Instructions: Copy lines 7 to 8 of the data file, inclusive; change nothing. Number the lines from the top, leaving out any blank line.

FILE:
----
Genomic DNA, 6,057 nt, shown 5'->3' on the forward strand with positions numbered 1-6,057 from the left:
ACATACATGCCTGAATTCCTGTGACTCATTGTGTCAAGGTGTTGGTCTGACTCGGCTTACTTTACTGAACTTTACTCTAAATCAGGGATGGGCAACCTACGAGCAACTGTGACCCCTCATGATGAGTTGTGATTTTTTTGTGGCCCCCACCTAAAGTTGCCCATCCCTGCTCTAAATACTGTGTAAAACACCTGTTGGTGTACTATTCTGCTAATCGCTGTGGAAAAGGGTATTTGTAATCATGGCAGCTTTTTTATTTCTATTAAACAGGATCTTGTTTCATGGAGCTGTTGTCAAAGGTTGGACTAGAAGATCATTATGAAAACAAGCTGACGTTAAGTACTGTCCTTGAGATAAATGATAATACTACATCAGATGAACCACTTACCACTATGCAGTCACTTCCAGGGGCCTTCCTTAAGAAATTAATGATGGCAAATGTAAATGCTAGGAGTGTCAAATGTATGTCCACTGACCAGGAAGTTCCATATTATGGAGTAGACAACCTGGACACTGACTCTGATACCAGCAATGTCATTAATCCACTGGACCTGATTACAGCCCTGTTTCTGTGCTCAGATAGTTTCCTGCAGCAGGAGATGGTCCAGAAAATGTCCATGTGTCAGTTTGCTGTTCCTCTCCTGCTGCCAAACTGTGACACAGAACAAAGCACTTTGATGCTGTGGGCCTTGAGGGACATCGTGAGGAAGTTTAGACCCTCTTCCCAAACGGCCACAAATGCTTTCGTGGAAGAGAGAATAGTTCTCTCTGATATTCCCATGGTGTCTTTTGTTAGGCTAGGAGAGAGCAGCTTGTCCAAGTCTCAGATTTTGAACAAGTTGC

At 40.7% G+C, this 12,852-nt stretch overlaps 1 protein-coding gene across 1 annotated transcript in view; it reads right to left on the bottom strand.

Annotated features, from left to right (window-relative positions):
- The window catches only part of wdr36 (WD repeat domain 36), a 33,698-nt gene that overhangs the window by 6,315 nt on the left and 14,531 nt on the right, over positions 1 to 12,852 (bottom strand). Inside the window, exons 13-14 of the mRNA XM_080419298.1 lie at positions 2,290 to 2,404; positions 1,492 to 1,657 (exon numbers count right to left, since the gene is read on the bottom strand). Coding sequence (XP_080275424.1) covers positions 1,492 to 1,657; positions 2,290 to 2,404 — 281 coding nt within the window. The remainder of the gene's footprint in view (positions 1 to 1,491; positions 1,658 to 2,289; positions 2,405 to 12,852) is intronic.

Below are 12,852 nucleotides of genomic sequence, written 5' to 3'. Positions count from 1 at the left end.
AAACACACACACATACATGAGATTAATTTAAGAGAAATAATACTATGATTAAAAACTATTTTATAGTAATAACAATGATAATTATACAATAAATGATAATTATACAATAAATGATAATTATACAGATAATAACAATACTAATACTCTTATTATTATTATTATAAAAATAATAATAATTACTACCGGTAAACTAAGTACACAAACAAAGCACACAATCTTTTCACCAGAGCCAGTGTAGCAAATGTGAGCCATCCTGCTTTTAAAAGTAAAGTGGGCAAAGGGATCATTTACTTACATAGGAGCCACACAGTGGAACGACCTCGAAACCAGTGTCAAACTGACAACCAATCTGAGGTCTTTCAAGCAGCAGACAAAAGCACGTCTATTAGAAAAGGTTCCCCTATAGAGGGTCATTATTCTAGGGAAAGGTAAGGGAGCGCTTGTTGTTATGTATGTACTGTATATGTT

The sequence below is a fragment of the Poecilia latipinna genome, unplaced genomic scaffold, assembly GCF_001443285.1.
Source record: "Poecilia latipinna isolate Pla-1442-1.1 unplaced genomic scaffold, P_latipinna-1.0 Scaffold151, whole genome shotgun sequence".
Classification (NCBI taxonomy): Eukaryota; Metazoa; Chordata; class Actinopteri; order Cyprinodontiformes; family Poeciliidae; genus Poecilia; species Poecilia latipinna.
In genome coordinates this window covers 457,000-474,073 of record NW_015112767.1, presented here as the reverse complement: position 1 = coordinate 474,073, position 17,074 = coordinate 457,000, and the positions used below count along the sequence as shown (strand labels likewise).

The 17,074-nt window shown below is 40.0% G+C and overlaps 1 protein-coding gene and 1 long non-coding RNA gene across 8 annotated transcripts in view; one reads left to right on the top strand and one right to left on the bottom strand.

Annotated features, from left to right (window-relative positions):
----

AAACACACACACATACATGAGATTAATTTAAGAGAAATAATACTATGATTAAAAACTATTTTATAGTAATAACAATGATAATTATACAATAAATGATAATTATACAATAAATGATAATTATACAGATAATAACAATACTAATACTCTTATTATTATTATTATAAAAATAATAATAATTACTACCGGTAAACTAAGTACACAAACAAAGCACACAATCTTTTCACCAGAGCCAGTGTAGCAAATGTGAGCCATCCTGCTTTTAAAAGTAAAGTGGGCAAAGGGATCATTTACTTACATAGGAGCCACACAGTGGAACGACCTCGAAACCAGTGTCAAACTGACAACCAATCTGAGGTCTTTCAAGCAGCAGACAAAAGCACGTCTATTAGAAAAGGTTCCCCTATAGAGGGTCATTATTCTAGGGAAAGGTAAGGGAGCGCTTGTTGTTATGTATGTACTGTATATGTT

The sequence below is a fragment of the Poecilia latipinna genome, unplaced genomic scaffold, assembly GCF_001443285.1.